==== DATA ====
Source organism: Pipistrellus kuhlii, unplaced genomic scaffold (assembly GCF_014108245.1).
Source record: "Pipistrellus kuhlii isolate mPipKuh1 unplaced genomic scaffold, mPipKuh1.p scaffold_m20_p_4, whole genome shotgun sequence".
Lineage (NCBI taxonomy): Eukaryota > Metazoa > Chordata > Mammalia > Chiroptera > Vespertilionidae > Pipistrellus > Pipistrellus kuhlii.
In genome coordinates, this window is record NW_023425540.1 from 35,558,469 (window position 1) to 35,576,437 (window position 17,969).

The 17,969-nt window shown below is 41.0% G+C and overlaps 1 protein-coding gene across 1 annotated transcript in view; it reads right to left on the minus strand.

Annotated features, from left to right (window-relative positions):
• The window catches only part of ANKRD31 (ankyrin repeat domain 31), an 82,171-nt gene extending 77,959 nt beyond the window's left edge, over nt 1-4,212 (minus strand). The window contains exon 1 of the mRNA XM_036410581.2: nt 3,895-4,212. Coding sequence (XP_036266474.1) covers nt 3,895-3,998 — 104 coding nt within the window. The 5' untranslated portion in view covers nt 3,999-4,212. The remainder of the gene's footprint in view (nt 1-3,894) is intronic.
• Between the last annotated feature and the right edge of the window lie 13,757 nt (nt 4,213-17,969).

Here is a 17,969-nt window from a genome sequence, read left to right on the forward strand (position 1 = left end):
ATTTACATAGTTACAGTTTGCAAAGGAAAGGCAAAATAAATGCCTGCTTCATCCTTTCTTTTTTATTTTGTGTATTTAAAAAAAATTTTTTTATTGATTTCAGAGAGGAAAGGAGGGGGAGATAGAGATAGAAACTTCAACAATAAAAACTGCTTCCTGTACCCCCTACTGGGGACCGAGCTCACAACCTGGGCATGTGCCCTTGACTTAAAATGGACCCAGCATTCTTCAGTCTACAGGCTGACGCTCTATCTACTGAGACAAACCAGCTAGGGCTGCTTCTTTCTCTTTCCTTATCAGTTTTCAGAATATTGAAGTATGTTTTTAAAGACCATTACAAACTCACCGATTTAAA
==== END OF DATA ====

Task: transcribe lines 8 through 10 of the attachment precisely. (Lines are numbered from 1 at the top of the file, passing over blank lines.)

• Between the last annotated feature and the right edge of the window lie 13,757 nt (nt 4,213-17,969).

Here is a 17,969-nt window from a genome sequence, read left to right on the forward strand (position 1 = left end):
ATTTACATAGTTACAGTTTGCAAAGGAAAGGCAAAATAAATGCCTGCTTCATCCTTTCTTTTTTATTTTGTGTATTTAAAAAAAATTTTTTTATTGATTTCAGAGAGGAAAGGAGGGGGAGATAGAGATAGAAACTTCAACAATAAAAACTGCTTCCTGTACCCCCTACTGGGGACCGAGCTCACAACCTGGGCATGTGCCCTTGACTTAAAATGGACCCAGCATTCTTCAGTCTACAGGCTGACGCTCTATCTACTGAGACAAACCAGCTAGGGCTGCTTCTTTCTCTTTCCTTATCAGTTTTCAGAATATTGAAGTATGTTTTTAAAGACCATTACAAACTCACCGATTTAAA